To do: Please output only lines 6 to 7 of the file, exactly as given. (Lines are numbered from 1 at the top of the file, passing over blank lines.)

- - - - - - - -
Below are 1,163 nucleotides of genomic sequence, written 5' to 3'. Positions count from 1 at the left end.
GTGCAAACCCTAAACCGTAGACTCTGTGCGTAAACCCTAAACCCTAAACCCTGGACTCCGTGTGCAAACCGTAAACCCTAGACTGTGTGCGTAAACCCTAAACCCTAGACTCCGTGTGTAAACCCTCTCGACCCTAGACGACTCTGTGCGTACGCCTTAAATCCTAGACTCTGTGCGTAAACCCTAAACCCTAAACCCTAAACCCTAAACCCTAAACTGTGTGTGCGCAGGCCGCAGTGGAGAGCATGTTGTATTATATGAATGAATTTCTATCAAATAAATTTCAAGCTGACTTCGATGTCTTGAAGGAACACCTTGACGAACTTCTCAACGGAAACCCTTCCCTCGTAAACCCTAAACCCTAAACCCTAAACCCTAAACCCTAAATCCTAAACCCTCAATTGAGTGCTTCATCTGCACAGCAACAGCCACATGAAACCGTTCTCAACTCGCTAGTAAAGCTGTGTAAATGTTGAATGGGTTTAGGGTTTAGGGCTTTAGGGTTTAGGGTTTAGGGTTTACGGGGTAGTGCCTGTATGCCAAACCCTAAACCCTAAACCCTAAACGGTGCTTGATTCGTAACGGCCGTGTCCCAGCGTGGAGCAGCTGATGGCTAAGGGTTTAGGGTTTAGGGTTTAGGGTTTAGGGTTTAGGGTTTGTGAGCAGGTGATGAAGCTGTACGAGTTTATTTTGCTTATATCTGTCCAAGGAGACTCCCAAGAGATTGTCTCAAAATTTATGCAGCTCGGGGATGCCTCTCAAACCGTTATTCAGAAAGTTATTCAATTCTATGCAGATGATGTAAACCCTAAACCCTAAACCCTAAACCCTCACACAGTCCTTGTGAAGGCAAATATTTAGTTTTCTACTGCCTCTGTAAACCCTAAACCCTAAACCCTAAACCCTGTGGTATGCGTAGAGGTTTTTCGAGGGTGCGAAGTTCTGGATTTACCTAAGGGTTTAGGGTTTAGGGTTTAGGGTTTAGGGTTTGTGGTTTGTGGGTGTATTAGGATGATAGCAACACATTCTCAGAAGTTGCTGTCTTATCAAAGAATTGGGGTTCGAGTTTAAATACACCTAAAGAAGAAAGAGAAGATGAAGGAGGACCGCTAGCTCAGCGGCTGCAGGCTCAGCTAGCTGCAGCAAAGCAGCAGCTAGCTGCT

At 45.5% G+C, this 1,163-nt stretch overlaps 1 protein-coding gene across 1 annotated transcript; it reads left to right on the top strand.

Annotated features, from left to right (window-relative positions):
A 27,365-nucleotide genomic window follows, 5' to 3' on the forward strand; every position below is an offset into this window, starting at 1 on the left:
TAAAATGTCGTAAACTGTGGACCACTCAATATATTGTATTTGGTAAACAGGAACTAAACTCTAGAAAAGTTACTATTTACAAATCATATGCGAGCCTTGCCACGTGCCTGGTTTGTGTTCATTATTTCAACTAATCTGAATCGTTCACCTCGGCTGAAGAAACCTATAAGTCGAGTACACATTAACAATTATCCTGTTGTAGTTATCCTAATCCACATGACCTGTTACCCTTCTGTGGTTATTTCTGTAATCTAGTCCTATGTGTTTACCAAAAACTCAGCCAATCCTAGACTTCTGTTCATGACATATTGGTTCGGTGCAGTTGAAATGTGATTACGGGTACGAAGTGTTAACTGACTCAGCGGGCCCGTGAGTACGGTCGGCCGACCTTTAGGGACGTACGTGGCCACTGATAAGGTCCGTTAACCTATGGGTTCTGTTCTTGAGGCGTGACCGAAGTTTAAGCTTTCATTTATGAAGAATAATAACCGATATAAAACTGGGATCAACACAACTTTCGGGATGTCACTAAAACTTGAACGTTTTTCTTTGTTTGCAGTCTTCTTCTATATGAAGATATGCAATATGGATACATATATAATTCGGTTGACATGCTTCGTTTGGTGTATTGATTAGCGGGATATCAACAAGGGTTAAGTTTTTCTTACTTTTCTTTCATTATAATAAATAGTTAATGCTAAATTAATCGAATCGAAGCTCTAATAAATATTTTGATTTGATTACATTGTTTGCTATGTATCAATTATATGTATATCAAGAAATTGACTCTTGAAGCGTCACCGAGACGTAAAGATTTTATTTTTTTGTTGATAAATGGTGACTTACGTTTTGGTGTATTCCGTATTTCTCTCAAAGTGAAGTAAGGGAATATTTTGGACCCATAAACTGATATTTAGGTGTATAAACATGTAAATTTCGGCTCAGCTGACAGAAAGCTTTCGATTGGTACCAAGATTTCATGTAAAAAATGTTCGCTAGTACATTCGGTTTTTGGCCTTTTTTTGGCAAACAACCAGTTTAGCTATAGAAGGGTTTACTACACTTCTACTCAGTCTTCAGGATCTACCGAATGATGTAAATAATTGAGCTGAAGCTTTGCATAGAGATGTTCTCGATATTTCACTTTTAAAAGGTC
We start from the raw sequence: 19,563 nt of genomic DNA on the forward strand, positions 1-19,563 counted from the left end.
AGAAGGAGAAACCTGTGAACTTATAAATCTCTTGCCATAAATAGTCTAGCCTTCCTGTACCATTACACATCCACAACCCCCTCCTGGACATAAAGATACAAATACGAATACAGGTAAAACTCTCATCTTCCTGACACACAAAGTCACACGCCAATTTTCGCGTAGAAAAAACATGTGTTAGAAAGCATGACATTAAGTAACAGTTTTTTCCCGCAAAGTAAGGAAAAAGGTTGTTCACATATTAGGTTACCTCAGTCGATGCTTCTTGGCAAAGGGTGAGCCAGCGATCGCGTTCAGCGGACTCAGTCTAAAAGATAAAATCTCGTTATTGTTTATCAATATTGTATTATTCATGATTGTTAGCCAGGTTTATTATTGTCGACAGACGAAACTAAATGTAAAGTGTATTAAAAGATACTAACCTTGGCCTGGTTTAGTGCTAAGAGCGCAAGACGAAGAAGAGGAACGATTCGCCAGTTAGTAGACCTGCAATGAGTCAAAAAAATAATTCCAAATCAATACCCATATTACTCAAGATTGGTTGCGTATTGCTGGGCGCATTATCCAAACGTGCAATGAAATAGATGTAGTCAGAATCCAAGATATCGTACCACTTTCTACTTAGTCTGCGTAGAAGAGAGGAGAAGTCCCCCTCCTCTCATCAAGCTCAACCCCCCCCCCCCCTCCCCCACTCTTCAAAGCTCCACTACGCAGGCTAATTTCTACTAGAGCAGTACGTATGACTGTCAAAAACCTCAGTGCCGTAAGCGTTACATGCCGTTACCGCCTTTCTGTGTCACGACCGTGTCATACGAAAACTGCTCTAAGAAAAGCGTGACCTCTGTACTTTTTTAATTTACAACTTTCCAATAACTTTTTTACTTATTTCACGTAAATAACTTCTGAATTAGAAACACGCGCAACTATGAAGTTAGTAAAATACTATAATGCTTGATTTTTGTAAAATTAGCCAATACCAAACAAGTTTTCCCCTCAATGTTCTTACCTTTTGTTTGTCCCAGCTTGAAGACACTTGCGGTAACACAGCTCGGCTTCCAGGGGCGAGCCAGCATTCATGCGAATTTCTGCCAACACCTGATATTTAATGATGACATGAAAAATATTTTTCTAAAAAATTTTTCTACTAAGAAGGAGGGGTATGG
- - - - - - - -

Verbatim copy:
TAAAATGTCGTAAACTGTGGACCACTCAATATATTGTATTTGGTAAACAGGAACTAAACTCTAGAAAAGTTACTATTTACAAATCATATGCGAGCCTTGCCACGTGCCTGGTTTGTGTTCATTATTTCAACTAATCTGAATCGTTCACCTCGGCTGAAGAAACCTATAAGTCGAGTACACATTAACAATTATCCTGTTGTAGTTATCCTAATCCACATGACCTGTTACCCTTCTGTGGTTATTTCTGTAATCTAGTCCTATGTGTTTACCAAAAACTCAGCCAATCCTAGACTTCTGTTCATGACATATTGGTTCGGTGCAGTTGAAATGTGATTACGGGTACGAAGTGTTAACTGACTCAGCGGGCCCGTGAGTACGGTCGGCCGACCTTTAGGGACGTACGTGGCCACTGATAAGGTCCGTTAACCTATGGGTTCTGTTCTTGAGGCGTGACCGAAGTTTAAGCTTTCATTTATGAAGAATAATAACCGATATAAAACTGGGATCAACACAACTTTCGGGATGTCACTAAAACTTGAACGTTTTTCTTTGTTTGCAGTCTTCTTCTATATGAAGATATGCAATATGGATACATATATAATTCGGTTGACATGCTTCGTTTGGTGTATTGATTAGCGGGATATCAACAAGGGTTAAGTTTTTCTTACTTTTCTTTCATTATAATAAATAGTTAATGCTAAATTAATCGAATCGAAGCTCTAATAAATATTTTGATTTGATTACATTGTTTGCTATGTATCAATTATATGTATATCAAGAAATTGACTCTTGAAGCGTCACCGAGACGTAAAGATTTTATTTTTTTGTTGATAAATGGTGACTTACGTTTTGGTGTATTCCGTATTTCTCTCAAAGTGAAGTAAGGGAATATTTTGGACCCATAAACTGATATTTAGGTGTATAAACATGTAAATTTCGGCTCAGCTGACAGAAAGCTTTCGATTGGTACCAAGATTTCATGTAAAAAATGTTCGCTAGTACATTCGGTTTTTGGCCTTTTTTTGGCAAACAACCAGTTTAGCTATAGAAGGGTTTACTACACTTCTACTCAGTCTTCAGGATCTACCGAATGATGTAAATAATTGAGCTGAAGCTTTGCATAGAGATGTTCTCGATATTTCACTTTTAAAAGGTC
We start from the raw sequence: 19,563 nt of genomic DNA on the forward strand, positions 1-19,563 counted from the left end.